Skip navigation
Sign up for news and updates.

 privacy policy

School-Based Health and Nutrition Programs

Students in Nicaragua tend to their school garden where they grow tomatoes, peppers, corn and bananas.
Students in Nicaragua tend to their school garden where they grow tomatoes, peppers, corn and bananas.

Plan recognizes that the goal of universal education cannot be achieved while the health needs of children are unmet.

School-age children in low-income countries are often disadvantaged by a number of health problems that affect their ability to develop and learn: helminth (parasitic worm) infections, malaria, acute respiratory infections, HIV and AIDS, and chronic and acute malnutrition.

To improve the health and nutrition of all children, above all girls, Plan invests heavily in health programs for school-aged children in the areas of health promotion, school hygiene, child-to-child health, dental services, visual and hearing defects, preventing and treating infectious diseases, de-worming treatment, school meals and school gardens. Millions more are spent on school infrastructure related to improving the health and nutrition of children, such as school wells, latrines, washing stations and kitchens.


Success with Community Involvement in School-Based Programs


Given our focus on child and community involvement, Plan has increasingly embraced the Focusing Resources on Effective School Health (FRESH) approach in our school-based health programs.


FRESH is a framework that supports community involvement in looking after children’s health as well as developing partnerships between communities, community-based organizations and all levels of government. Early partners include the Education Development Center, Education International, the Partnership for Child Development, UNESCO, UNICEF, the World Food Program, WHO and the World Bank.


In the case of school feeding programs, Plan supports in-school feeding programs (where children are fed in their particular school) and take-home feeding programs (where families are given food if their children attend school). These two strategies are not mutually exclusive and are often used to complement one another. 


In China, from 2005–2007, Plan successfully implemented a pilot children’s medical insurance program for 12,000 families living in six rural villages of Xixiang county of Shaanxi province to ensure rural children’s access to adequate health services.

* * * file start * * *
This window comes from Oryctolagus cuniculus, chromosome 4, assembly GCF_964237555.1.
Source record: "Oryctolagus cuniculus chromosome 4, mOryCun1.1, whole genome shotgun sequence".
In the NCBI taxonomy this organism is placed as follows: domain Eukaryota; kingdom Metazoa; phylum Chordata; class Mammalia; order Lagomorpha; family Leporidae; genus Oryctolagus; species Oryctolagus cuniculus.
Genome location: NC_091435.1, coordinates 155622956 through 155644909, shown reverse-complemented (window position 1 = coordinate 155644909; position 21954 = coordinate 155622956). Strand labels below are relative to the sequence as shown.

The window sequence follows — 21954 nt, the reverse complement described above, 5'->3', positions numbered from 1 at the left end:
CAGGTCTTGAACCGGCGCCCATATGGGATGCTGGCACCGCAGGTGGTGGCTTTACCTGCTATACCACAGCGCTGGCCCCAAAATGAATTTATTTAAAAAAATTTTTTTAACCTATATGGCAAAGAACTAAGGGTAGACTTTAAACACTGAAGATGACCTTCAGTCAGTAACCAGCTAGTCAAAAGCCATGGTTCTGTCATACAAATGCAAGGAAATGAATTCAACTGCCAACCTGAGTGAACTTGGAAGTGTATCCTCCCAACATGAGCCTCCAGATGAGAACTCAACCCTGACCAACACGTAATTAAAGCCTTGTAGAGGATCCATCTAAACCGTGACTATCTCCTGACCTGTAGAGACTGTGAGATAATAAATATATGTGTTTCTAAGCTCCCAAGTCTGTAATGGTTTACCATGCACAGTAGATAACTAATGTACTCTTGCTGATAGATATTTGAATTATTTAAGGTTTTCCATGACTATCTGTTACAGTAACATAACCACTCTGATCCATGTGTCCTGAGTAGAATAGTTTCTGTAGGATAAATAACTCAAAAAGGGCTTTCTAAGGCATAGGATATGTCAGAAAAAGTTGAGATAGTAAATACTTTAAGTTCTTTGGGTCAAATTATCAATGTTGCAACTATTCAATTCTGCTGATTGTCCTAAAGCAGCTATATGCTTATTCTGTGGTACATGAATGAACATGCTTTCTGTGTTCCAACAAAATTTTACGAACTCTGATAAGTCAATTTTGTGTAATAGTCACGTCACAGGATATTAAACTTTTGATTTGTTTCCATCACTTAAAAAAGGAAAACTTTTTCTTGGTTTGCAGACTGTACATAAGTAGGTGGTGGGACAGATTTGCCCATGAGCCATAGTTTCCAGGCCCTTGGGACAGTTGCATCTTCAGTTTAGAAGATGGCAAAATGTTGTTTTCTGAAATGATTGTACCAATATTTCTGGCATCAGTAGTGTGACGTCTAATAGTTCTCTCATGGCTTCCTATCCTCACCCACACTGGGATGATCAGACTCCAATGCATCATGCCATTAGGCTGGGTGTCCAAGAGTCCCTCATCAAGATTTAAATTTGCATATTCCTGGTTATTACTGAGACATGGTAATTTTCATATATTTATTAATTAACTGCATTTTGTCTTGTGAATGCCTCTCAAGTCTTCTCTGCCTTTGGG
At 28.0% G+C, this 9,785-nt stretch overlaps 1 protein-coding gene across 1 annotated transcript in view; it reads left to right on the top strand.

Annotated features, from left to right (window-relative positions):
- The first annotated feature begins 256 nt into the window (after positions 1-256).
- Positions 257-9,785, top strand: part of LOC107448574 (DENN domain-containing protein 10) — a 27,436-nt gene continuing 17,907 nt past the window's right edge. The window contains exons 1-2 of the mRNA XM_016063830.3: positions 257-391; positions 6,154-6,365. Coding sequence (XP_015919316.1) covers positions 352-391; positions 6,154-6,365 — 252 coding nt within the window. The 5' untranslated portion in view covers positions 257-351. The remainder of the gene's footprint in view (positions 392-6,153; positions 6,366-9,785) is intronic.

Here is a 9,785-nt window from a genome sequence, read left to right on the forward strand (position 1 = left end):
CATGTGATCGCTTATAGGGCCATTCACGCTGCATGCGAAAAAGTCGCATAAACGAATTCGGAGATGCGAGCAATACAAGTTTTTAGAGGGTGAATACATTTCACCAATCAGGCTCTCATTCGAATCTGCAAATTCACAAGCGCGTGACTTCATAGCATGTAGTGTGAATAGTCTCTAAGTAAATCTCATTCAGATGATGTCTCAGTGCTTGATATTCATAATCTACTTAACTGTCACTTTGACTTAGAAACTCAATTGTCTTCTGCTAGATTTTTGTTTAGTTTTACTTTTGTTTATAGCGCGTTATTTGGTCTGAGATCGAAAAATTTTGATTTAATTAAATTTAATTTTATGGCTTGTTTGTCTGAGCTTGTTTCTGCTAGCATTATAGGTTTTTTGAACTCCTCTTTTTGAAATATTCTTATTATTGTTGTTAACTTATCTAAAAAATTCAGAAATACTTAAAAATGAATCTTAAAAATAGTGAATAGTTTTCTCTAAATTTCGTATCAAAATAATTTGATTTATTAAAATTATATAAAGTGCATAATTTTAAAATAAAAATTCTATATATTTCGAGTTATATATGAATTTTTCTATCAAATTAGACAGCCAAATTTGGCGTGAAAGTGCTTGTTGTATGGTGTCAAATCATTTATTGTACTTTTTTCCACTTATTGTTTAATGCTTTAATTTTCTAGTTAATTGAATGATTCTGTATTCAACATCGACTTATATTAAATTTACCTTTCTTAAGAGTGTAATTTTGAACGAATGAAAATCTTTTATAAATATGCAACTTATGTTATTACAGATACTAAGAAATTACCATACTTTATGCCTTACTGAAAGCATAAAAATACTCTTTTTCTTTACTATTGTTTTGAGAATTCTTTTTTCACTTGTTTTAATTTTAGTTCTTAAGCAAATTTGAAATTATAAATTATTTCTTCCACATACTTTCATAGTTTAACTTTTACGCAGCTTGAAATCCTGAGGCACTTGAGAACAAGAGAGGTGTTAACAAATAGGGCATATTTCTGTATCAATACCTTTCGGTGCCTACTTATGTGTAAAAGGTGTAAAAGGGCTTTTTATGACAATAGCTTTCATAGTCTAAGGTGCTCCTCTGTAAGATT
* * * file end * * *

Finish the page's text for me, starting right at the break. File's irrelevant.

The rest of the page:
In Indonesia, Plan trained children in third to fifth grade in 10 schools to become “little doctors” as part of the hygiene promotion in schools. This training empowers children to be the agents of change in their communities.

In Nicaragua, with funding through a grant from Glaxo Smith Kline, Plan implemented a four year Personal Hygiene and Sanitation Education (PHASE) project aimed at reducing diarrhea cases by assisting children support each other in developing sustainable practices in personal hygiene and sanitation. The project directly benefited nearly 20,000 students across 40 schools in 126 rural communities. After the first three years of PHASE, a 42% decrease in the cases of diarrhea among under-five children was documented.

In Zimbabwe, Plan conducted 142 health promotion activities in primary schools in FY08, resulting in the formation of 200 school health clubs. We also worked in partnership with the Ministry of Health and Child Welfare and the Ministry of Education to support a supplementary feeding project which has reached 178,932 children in schools with one nutritious meal a day.

In Burkina Faso, Plan provided classrooms, water and sanitation facilities, school lunches and take-home rations (the latter only for girls who had at least 90% attendance in the previous month) to 30,000 primary school students in rural communities. As a result of these improvements, children who started at the 50th percentile increased their learning test scores, on average, to the 80th percentile. Most importantly, girls had a 97% attendance rate.